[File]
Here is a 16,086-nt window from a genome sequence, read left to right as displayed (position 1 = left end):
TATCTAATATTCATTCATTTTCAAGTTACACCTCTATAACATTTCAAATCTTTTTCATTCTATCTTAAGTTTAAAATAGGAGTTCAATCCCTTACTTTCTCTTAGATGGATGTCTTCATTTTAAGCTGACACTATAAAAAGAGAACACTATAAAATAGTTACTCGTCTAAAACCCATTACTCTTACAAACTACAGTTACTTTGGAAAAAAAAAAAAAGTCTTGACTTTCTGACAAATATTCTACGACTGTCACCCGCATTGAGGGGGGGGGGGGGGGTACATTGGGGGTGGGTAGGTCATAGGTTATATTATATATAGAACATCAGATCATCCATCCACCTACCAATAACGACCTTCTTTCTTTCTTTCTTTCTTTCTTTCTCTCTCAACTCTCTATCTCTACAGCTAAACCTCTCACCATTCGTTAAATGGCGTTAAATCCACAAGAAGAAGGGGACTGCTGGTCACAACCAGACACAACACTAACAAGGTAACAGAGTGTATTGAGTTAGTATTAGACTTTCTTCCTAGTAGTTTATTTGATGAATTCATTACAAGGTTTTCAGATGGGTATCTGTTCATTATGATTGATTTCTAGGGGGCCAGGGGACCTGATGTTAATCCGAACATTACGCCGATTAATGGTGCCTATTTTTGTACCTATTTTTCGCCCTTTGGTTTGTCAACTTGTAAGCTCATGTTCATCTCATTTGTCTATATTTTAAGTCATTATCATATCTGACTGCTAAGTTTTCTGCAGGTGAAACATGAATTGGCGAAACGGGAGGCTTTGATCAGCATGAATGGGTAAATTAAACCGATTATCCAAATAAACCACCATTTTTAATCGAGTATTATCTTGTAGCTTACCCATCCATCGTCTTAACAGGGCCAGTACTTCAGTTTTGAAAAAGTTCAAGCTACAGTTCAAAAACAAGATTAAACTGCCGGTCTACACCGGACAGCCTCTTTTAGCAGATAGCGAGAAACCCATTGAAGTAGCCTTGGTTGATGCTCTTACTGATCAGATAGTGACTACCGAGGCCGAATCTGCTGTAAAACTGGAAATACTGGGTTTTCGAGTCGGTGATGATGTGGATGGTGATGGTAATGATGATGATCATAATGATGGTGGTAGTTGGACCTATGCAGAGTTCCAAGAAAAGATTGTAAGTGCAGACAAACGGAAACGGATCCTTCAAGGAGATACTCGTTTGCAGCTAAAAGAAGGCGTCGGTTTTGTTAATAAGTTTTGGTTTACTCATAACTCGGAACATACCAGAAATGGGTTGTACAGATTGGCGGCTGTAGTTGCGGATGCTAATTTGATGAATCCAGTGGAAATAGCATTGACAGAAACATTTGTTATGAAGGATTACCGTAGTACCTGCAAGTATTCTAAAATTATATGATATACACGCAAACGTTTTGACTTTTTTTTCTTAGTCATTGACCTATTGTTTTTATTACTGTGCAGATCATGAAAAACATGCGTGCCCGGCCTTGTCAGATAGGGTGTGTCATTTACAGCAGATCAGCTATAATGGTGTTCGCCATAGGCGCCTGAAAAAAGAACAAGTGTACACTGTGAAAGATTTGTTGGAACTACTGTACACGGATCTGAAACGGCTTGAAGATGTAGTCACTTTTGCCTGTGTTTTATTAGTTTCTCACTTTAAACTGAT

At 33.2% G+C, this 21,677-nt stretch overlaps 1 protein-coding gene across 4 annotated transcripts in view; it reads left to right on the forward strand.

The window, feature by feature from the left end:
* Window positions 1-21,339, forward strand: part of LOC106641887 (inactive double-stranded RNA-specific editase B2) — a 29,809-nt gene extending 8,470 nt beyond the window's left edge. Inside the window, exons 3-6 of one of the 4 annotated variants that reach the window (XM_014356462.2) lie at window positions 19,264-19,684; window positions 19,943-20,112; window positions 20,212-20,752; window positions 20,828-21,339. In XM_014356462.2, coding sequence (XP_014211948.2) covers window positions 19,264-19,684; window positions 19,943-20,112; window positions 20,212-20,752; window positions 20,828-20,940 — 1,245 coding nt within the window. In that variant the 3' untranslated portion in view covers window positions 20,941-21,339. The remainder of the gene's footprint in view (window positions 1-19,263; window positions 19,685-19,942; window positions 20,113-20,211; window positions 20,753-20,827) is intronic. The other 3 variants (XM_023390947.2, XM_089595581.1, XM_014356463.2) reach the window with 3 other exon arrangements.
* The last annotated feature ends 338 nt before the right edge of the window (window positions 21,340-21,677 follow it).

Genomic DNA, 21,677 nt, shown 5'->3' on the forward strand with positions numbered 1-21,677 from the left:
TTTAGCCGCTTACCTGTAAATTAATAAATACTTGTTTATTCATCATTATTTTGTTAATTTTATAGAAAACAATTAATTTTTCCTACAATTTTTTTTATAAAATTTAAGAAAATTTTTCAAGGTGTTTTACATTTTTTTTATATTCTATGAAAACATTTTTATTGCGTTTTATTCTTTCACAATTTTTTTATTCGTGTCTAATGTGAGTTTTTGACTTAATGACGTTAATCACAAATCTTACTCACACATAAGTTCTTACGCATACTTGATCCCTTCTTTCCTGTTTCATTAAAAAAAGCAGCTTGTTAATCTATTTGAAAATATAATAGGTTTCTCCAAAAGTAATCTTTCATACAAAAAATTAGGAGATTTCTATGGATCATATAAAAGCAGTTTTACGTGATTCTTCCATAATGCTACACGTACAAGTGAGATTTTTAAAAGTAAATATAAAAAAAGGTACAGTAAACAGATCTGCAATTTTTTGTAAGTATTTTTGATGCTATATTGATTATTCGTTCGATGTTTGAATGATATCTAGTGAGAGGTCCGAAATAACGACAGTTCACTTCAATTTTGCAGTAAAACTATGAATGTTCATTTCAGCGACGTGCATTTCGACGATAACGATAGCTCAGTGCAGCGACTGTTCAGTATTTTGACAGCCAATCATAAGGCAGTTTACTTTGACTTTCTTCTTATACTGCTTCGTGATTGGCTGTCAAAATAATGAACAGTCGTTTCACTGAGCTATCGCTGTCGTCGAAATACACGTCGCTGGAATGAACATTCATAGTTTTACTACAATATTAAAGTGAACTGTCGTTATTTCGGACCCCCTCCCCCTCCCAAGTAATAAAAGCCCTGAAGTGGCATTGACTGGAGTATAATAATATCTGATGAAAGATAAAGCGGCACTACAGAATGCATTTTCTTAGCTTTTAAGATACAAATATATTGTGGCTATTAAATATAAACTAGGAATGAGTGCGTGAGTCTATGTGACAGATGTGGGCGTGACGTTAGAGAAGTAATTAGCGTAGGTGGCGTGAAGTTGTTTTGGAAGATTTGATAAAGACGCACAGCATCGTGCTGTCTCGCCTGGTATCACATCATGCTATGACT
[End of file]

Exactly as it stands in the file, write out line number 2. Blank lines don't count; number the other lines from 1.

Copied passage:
TATCTAATATTCATTCATTTTCAAGTTACACCTCTATAACATTTCAAATCTTTTTCATTCTATCTTAAGTTTAAAATAGGAGTTCAATCCCTTACTTTCTCTTAGATGGATGTCTTCATTTTAAGCTGACACTATAAAAAGAGAACACTATAAAATAGTTACTCGTCTAAAACCCATTACTCTTACAAACTACAGTTACTTTGGAAAAAAAAAAAAAGTCTTGACTTTCTGACAAATATTCTACGACTGTCACCCGCATTGAGGGGGGGGGGGGGGGTACATTGGGGGTGGGTAGGTCATAGGTTATATTATATATAGAACATCAGATCATCCATCCACCTACCAATAACGACCTTCTTTCTTTCTTTCTTTCTTTCTTTCTCTCTCAACTCTCTATCTCTACAGCTAAACCTCTCACCATTCGTTAAATGGCGTTAAATCCACAAGAAGAAGGGGACTGCTGGTCACAACCAGACACAACACTAACAAGGTAACAGAGTGTATTGAGTTAGTATTAGACTTTCTTCCTAGTAGTTTATTTGATGAATTCATTACAAGGTTTTCAGATGGGTATCTGTTCATTATGATTGATTTCTAGGGGGCCAGGGGACCTGATGTTAATCCGAACATTACGCCGATTAATGGTGCCTATTTTTGTACCTATTTTTCGCCCTTTGGTTTGTCAACTTGTAAGCTCATGTTCATCTCATTTGTCTATATTTTAAGTCATTATCATATCTGACTGCTAAGTTTTCTGCAGGTGAAACATGAATTGGCGAAACGGGAGGCTTTGATCAGCATGAATGGGTAAATTAAACCGATTATCCAAATAAACCACCATTTTTAATCGAGTATTATCTTGTAGCTTACCCATCCATCGTCTTAACAGGGCCAGTACTTCAGTTTTGAAAAAGTTCAAGCTACAGTTCAAAAACAAGATTAAACTGCCGGTCTACACCGGACAGCCTCTTTTAGCAGATAGCGAGAAACCCATTGAAGTAGCCTTGGTTGATGCTCTTACTGATCAGATAGTGACTACCGAGGCCGAATCTGCTGTAAAACTGGAAATACTGGGTTTTCGAGTCGGTGATGATGTGGATGGTGATGGTAATGATGATGATCATAATGATGGTGGTAGTTGGACCTATGCAGAGTTCCAAGAAAAGATTGTAAGTGCAGACAAACGGAAACGGATCCTTCAAGGAGATACTCGTTTGCAGCTAAAAGAAGGCGTCGGTTTTGTTAATAAGTTTTGGTTTACTCATAACTCGGAACATACCAGAAATGGGTTGTACAGATTGGCGGCTGTAGTTGCGGATGCTAATTTGATGAATCCAGTGGAAATAGCATTGACAGAAACATTTGTTATGAAGGATTACCGTAGTACCTGCAAGTATTCTAAAATTATATGATATACACGCAAACGTTTTGACTTTTTTTTCTTAGTCATTGACCTATTGTTTTTATTACTGTGCAGATCATGAAAAACATGCGTGCCCGGCCTTGTCAGATAGGGTGTGTCATTTACAGCAGATCAGCTATAATGGTGTTCGCCATAGGCGCCTGAAAAAAGAACAAGTGTACACTGTGAAAGATTTGTTGGAACTACTGTACACGGATCTGAAACGGCTTGAAGATGTAGTCACTTTTGCCTGTGTTTTATTAGTTTCTCACTTTAAACTGAT